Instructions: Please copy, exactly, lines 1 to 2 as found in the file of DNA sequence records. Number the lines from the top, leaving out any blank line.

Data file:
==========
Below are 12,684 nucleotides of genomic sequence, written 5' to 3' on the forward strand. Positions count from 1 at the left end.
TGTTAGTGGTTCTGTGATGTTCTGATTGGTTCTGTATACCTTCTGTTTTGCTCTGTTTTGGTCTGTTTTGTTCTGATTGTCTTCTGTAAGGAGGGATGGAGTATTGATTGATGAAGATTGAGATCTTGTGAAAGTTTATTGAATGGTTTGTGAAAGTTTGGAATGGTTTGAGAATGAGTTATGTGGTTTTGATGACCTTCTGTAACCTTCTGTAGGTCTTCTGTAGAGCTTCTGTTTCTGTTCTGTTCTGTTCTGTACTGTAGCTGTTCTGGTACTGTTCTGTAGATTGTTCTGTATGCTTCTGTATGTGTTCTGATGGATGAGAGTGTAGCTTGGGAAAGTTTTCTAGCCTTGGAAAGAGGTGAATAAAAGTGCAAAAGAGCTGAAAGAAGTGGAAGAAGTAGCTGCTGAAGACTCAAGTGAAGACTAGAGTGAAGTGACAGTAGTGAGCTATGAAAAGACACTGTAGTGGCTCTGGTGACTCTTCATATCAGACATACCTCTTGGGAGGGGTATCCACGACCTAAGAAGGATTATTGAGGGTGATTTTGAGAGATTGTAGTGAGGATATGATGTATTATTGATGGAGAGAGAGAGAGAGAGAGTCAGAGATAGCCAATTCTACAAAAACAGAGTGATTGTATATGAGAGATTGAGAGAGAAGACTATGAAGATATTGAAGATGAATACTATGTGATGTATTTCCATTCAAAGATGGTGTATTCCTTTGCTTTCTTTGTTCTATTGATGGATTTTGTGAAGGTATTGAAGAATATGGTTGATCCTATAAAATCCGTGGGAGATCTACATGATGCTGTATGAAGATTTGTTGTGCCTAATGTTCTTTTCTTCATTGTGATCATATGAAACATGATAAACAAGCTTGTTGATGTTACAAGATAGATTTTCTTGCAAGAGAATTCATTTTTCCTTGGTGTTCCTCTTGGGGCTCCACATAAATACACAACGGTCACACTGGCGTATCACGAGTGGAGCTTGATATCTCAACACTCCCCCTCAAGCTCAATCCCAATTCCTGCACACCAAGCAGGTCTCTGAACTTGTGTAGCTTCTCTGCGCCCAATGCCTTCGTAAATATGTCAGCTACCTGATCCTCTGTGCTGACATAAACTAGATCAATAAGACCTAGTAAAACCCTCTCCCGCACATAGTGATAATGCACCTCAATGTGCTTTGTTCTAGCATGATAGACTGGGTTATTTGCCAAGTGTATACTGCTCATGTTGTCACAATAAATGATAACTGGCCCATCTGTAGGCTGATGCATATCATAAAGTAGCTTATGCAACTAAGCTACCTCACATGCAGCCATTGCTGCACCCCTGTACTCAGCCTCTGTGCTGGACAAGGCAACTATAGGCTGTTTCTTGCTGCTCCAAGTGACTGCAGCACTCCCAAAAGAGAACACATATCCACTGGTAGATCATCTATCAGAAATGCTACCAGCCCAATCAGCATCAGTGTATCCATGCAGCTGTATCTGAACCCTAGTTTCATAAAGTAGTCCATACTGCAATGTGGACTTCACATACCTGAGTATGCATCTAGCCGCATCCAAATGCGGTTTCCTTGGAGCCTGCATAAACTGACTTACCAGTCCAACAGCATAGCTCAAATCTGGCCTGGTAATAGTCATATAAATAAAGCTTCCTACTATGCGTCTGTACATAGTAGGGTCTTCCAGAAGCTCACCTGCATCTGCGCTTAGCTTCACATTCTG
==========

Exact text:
Below are 12,684 nucleotides of genomic sequence, written 5' to 3' on the forward strand. Positions count from 1 at the left end.
TGTTAGTGGTTCTGTGATGTTCTGATTGGTTCTGTATACCTTCTGTTTTGCTCTGTTTTGGTCTGTTTTGTTCTGATTGTCTTCTGTAAGGAGGGATGGAGTATTGATTGATGAAGATTGAGATCTTGTGAAAGTTTATTGAATGGTTTGTGAAAGTTTGGAATGGTTTGAGAATGAGTTATGTGGTTTTGATGACCTTCTGTAACCTTCTGTAGGTCTTCTGTAGAGCTTCTGTTTCTGTTCTGTTCTGTTCTGTACTGTAGCTGTTCTGGTACTGTTCTGTAGATTGTTCTGTATGCTTCTGTATGTGTTCTGATGGATGAGAGTGTAGCTTGGGAAAGTTTTCTAGCCTTGGAAAGAGGTGAATAAAAGTGCAAAAGAGCTGAAAGAAGTGGAAGAAGTAGCTGCTGAAGACTCAAGTGAAGACTAGAGTGAAGTGACAGTAGTGAGCTATGAAAAGACACTGTAGTGGCTCTGGTGACTCTTCATATCAGACATACCTCTTGGGAGGGGTATCCACGACCTAAGAAGGATTATTGAGGGTGATTTTGAGAGATTGTAGTGAGGATATGATGTATTATTGATGGAGAGAGAGAGAGAGAGAGTCAGAGATAGCCAATTCTACAAAAACAGAGTGATTGTATATGAGAGATTGAGAGAGAAGACTATGAAGATATTGAAGATGAATACTATGTGATGTATTTCCATTCAAAGATGGTGTATTCCTTTGCTTTCTTTGTTCTATTGATGGATTTTGTGAAGGTATTGAAGAATATGGTTGATCCTATAAAATCCGTGGGAGATCTACATGATGCTGTATGAAGATTTGTTGTGCCTAATGTTCTTTTCTTCATTGTGATCATATGAAACATGATAAACAAGCTTGTTGATGTTACAAGATAGATTTTCTTGCAAGAGAATTCATTTTTCCTTGGTGTTCCTCTTGGGGCTCCACATAAATACACAACGGTCACACTGGCGTATCACGAGTGGAGCTTGATATCTCAACACTCCCCCTCAAGCTCAATCCCAATTCCTGCACACCAAGCAGGTCTCTGAACTTGTGTAGCTTCTCTGCGCCCAATGCCTTCGTAAATATGTCAGCTACCTGATCCTCTGTGCTGACATAAACTAGATCAATAAGACCTAGTAAAACCCTCTCCCGCACATAGTGATAATGCACCTCAATGTGCTTTGTTCTAGCATGATAGACTGGGTTATTTGCCAAGTGTATACTGCTCATGTTGTCACAATAAATGATAACTGGCCCATCTGTAGGCTGATGCATATCATAAAGTAGCTTATGCAACTAAGCTACCTCACATGCAGCCATTGCTGCACCCCTGTACTCAGCCTCTGTGCTGGACAAGGCAACTATAGGCTGTTTCTTGCTGCTCCAAGTGACTGCAGCACTCCCAAAAGAGAACACATATCCACTGGTAGATCATCTATCAGAAATGCTACCAGCCCAATCAGCATCAGTGTATCCATGCAGCTGTATCTGAACCCTAGTTTCATAAAGTAGTCCATACTGCAATGTGGACTTCACATACCTGAGTATGCATCTAGCCGCATCCAAATGCGGTTTCCTTGGAGCCTGCATAAACTGACTTACCAGTCCAACAGCATAGCTCAAATCTGGCCTGGTAATAGTCATATAAATAAAGCTTCCTACTATGCGTCTGTACATAGTAGGGTCTTCCAGAAGCTCACCTGCATCTGCGCTTAGCTTCACATTCTG